Pilgrimage in India


Almsround in Bodh Gaya

In February I had the opportunity to go on pilgrimage to the Buddhist holy sights in India. It is always an inspirational journey to visit Bodh Gaya, where the Buddha realized Nibbana, Lumbini, where he was born, Sarnath, where he gave his first teaching and Kusinara, where he passed away by entering parinibbana. To think that we were walking on the same ground that the Buddha walked on and sitting under the Bodhi Tree just a few metres from where the Buddha was enlightened was powerful. Many people had tears of gratitude welling up. We also climbed up to the Buddha’s kuti on Vulture’s Peak before dawn and chanted and meditated as the sun rose. We visited Nalanda University, the Bamboo Grove, the cave where the first council was held, the Jetavana, Anathapindika’s park and monastery where the Buddha lived for 19 years, and the Buddha’s bone relics in the museums of Patna and New Delhi.

In the old days pilgrims from foreign countries had to face a long, difficult and life threatening journey to reach the places that we can so conveniently visit today. The faith and persistence that those early pilgrims needed gave them a great inner strength that supported their spiritual aspirations. Buddhism thrived in India until about 800 years ago. At that point many of the monasteries and their inhabitants came to a sudden and violent end with the Muslim invasions in the 12th and13th centuries. The Buddhist holy sights were then left in ruins to be gradually engulfed by nature and mostly forgotten. By the 19th century knowledge of the location of these special places had been nearly entirely lost. Fortunately a group of dedicated British archeologists in India cared enough to search for these ancient sights. Using detailed information from the travel memoirs of ancient Chinese pilgrims, they were able to rediscover the exact whereabouts of the major events of the Buddha’s life. Uncovering pillars with inscriptions erected by the great king Asoka to mark the spots in the 3rd century BCE left no doubt as to the validity of the locations.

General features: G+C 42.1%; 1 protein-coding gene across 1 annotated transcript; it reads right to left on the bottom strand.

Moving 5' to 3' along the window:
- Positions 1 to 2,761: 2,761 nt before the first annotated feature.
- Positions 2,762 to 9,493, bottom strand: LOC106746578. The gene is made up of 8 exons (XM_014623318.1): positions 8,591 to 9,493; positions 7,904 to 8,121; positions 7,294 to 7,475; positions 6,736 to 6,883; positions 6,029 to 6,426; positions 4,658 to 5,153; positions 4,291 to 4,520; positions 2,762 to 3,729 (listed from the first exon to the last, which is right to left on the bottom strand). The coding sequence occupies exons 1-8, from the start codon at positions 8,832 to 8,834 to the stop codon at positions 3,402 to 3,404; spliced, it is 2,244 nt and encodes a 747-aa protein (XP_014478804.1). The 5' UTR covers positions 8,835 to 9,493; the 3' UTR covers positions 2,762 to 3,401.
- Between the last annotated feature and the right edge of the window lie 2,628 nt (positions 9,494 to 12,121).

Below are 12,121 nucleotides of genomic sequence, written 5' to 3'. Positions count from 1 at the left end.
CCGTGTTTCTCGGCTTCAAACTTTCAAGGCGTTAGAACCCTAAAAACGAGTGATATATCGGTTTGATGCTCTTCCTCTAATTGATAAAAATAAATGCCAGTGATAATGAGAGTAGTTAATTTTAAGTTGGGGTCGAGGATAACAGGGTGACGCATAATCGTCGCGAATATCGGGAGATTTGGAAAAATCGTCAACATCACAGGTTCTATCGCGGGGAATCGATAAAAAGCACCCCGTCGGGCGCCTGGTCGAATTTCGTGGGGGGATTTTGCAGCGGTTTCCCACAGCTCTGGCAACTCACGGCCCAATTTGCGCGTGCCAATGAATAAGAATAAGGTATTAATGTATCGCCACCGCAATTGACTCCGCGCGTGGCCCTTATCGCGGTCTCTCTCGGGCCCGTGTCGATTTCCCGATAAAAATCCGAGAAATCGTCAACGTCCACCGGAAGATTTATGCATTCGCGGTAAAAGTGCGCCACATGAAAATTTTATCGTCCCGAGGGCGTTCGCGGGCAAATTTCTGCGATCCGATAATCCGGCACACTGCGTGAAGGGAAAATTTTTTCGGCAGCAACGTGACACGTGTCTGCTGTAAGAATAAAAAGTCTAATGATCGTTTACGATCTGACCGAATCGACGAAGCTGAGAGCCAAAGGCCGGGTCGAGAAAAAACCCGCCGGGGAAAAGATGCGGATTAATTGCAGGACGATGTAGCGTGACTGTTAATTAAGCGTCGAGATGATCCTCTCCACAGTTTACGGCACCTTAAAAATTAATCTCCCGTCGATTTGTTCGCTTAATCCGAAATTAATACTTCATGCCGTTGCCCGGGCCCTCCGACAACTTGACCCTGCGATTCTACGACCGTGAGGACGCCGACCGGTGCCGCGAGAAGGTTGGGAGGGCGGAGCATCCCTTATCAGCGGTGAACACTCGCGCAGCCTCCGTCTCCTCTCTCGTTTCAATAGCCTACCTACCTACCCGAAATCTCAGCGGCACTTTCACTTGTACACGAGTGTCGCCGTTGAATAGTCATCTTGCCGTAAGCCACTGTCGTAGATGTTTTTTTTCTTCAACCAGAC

A true pilgrimage is an inner journey that mirrors the outer path. The same obstacles, patient-endurance and rapture that are part of traveling to the holy sights are reflected internally as one traverses the heart’s landscape. A true pilgrimage is as much a journey towards the center of our mind’s purity as it is an exercise of moving the body through time and space. In this way, even while in New Zealand, every one of us can experience the deepest meaning of pilgrimage.

With metta, Ajahn Chandako